I had a chance to attend the first two days of Outerbike in Moab this year and was able to hook up with schlim (Ben) who’s been doing some very insightful Outerbike reviews here for the past few years and his buddy Dietrich. We had a great time on some really amazing trails and on some very impressive bikes. Here’s what I thought. I think schlim will post up his own reviews separately so watch for those as well.
The same disclaimers apply here as in the Interbike reviews, 2013 All Mountain Bike Tests at Interbike – Part 1 and 2013 All Mountain Bike Tests at Interbike – Part 2. Enjoy.
Be sure to read KRob’s Outerbike 2013 Bike Demo Reviews – Part 2.
This is one of the bikes that was tops on the list as a Chili complement bike for me. All reports seemed to point to a fun, nimble, and fast 29er XC/Trail bike so I elbowed and pushed my way to the Ibis booth when they released the cattle gate shortly after 9:00 to score a size large first thing this morning.
The Ripley is a very unique feeling bike. When you sit on it, it doesn’t feel like a 29er. The wheel base is short and I kept looking down to make sure it actually had big wheels. Once on the trail proper I noticed that it climbed efficiently and the seated climbing position was comfortable and fairly upright. The front end felt tucked in just looking down at the wheel, but most xc/trail bikes feel that way after stepping off the Knolly. It always takes me a few minutes to get used to the taller stack height on 29ers compared to my Chilcotin but in short order it started to feel pretty good. Where it really felt great was standing. It just felt natural with a purposeful attack position without feeling stooped over. And speaking of standing… it just loved to hammer and climb from a standing position. Despite having ridden 6 hours on Wednesday and doing a TWE ride plus a Amasa/Cap’n Ahab ride yesterday, I just kept wanting to stand and torque up steep climbs in too big of gear. Traction was exceptional as well. Of course it had rained overnight and all the dirt was super packed and tacky…. But other bikes slipped a little in similar situations so it wasn’t just the perfect dirt speaking.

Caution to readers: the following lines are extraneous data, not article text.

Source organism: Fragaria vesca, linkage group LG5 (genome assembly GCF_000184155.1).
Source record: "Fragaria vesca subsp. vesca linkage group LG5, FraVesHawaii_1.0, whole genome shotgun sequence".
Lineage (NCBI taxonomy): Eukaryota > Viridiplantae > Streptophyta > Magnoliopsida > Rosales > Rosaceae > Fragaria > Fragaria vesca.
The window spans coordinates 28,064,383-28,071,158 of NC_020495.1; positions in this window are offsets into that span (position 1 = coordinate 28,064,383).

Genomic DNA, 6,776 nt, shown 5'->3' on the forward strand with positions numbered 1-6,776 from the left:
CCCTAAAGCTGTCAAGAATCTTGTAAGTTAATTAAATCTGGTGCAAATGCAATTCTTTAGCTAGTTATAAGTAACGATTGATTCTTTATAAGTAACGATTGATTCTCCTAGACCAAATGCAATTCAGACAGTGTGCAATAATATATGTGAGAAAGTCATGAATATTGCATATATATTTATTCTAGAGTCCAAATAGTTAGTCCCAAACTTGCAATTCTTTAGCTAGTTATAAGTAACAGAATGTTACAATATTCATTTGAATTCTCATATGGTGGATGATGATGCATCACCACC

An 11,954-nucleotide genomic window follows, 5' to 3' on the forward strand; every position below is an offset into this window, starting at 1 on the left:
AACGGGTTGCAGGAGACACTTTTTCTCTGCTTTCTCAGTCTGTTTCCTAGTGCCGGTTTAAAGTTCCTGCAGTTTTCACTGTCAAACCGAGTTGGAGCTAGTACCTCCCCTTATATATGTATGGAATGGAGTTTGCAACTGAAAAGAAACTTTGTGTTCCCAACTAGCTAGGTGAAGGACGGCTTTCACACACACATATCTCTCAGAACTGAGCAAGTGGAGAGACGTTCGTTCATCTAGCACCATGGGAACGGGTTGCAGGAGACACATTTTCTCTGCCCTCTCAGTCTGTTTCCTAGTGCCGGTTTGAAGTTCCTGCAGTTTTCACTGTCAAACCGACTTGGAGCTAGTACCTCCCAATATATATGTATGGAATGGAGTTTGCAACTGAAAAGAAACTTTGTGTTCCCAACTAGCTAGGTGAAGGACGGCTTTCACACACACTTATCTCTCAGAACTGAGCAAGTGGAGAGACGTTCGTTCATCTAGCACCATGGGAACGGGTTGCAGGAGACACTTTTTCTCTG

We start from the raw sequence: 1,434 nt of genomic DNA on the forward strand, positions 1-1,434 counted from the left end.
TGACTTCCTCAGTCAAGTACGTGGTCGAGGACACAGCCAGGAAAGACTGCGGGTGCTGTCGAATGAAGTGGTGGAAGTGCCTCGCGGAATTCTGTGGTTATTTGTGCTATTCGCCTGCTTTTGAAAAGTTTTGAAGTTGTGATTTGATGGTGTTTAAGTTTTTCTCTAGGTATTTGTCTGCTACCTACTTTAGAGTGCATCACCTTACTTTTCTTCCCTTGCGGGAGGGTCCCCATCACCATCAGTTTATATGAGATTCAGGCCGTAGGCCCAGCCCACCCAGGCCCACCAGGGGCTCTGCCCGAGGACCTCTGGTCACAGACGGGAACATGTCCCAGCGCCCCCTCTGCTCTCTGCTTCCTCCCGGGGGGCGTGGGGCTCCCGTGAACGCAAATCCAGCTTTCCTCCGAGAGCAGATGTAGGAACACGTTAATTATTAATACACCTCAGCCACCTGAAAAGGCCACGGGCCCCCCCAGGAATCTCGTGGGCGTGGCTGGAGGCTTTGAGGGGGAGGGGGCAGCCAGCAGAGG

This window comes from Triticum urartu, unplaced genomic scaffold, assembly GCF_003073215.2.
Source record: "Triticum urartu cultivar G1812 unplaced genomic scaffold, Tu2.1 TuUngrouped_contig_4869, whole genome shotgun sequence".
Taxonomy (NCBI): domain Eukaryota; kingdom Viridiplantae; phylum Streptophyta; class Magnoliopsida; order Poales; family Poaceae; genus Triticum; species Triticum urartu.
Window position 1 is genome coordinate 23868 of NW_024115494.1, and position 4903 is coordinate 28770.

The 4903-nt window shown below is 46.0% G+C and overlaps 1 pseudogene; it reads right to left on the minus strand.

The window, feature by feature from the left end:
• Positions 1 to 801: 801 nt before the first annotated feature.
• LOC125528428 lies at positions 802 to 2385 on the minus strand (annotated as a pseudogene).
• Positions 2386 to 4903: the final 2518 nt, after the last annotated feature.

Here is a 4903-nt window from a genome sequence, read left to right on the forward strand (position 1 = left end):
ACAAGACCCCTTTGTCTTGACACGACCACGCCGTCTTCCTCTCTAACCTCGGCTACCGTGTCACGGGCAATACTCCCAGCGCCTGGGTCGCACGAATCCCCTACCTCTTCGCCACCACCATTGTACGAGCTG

Weaving in and out of rocks on the twisty North 40 trail displayed its astounding nimbleness (for a twenty-niner) and it was easy to lift its front wheel up onto ledges and manual over small drops and little dips and gaps in the trail. Fun stuff. I also purposely left the trail to roll up onto larger boulders and off the back side to test its technical and steep roller chops and was very impressed with how it handled those situations. I don’t know what its bottom bracket height is but after countless pedal strikes on my Chili over the past two days (I never bothered to change it into its steeper/higher BB mode while here) I was pleasantly surprised by the lack of pedal strikes on the Ripley. The frame was stiff, light, and quiet.
But here’s the (minor) rub. I didn’t really notice any of the typical 29 “advantages”. It felt like many of the light weight, short travel 27.5” bikes I’ve tried over the past couple weeks but wasn’t quite as nimble as some of those. Roll over and that big-wheels-keep-on-rolling feel I’ve had on other 29ers didn’t seem to be there as much. It sounds odd to say, but it felt like it was a 29er just for the sake of being a 29er. In fact if I’d been blind folded I don’t think I would’ve guessed it was a 29er. Maybe that’s a good thing. Maybe it was just a different feel than what I’ve come to expect from a 29er. Make of that what you want.
Despite that observation, I still really liked the Ripley. It does break the mold and works very well while doing it. I’d be interested in riding it with a 140 34mm Fox or Pike fork sometime to see how well it stretches into the more trail/am territory.
A look at the very clean built in mini-link dw system.
The Ripley is a very compact looking and feeling 29er.
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